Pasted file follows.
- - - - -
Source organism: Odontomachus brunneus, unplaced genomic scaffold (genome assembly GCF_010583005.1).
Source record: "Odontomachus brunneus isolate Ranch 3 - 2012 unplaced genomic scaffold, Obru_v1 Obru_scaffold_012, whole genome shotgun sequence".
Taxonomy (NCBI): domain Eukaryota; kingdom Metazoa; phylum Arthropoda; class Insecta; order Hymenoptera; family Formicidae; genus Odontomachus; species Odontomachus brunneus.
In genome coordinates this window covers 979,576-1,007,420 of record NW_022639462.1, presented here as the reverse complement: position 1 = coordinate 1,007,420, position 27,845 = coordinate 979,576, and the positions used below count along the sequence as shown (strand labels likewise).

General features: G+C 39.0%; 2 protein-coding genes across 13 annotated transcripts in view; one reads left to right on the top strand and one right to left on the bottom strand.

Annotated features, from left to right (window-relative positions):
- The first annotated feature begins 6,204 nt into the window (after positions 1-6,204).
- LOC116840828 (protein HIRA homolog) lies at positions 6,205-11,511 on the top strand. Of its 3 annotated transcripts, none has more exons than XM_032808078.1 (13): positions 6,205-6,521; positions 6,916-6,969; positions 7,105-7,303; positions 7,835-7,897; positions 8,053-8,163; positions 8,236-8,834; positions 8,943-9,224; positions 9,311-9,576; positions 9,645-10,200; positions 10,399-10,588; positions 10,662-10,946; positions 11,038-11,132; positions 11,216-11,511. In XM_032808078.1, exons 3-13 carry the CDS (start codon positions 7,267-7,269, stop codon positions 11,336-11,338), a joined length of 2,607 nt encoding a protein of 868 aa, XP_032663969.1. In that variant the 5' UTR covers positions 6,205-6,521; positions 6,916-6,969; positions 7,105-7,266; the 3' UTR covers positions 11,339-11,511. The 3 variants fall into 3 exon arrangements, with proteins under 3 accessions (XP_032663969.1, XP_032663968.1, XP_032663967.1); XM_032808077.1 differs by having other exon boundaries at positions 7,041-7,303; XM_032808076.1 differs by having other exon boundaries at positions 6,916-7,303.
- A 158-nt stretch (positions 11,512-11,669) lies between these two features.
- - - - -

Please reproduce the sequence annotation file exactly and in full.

Source organism: Odontomachus brunneus, unplaced genomic scaffold (genome assembly GCF_010583005.1).
Source record: "Odontomachus brunneus isolate Ranch 3 - 2012 unplaced genomic scaffold, Obru_v1 Obru_scaffold_012, whole genome shotgun sequence".
Taxonomy (NCBI): domain Eukaryota; kingdom Metazoa; phylum Arthropoda; class Insecta; order Hymenoptera; family Formicidae; genus Odontomachus; species Odontomachus brunneus.
In genome coordinates this window covers 979,576-1,007,420 of record NW_022639462.1, presented here as the reverse complement: position 1 = coordinate 1,007,420, position 27,845 = coordinate 979,576, and the positions used below count along the sequence as shown (strand labels likewise).

General features: G+C 39.0%; 2 protein-coding genes across 13 annotated transcripts in view; one reads left to right on the top strand and one right to left on the bottom strand.

Annotated features, from left to right (window-relative positions):
- The first annotated feature begins 6,204 nt into the window (after positions 1-6,204).
- LOC116840828 (protein HIRA homolog) lies at positions 6,205-11,511 on the top strand. Of its 3 annotated transcripts, none has more exons than XM_032808078.1 (13): positions 6,205-6,521; positions 6,916-6,969; positions 7,105-7,303; positions 7,835-7,897; positions 8,053-8,163; positions 8,236-8,834; positions 8,943-9,224; positions 9,311-9,576; positions 9,645-10,200; positions 10,399-10,588; positions 10,662-10,946; positions 11,038-11,132; positions 11,216-11,511. In XM_032808078.1, exons 3-13 carry the CDS (start codon positions 7,267-7,269, stop codon positions 11,336-11,338), a joined length of 2,607 nt encoding a protein of 868 aa, XP_032663969.1. In that variant the 5' UTR covers positions 6,205-6,521; positions 6,916-6,969; positions 7,105-7,266; the 3' UTR covers positions 11,339-11,511. The 3 variants fall into 3 exon arrangements, with proteins under 3 accessions (XP_032663969.1, XP_032663968.1, XP_032663967.1); XM_032808077.1 differs by having other exon boundaries at positions 7,041-7,303; XM_032808076.1 differs by having other exon boundaries at positions 6,916-7,303.
- A 158-nt stretch (positions 11,512-11,669) lies between these two features.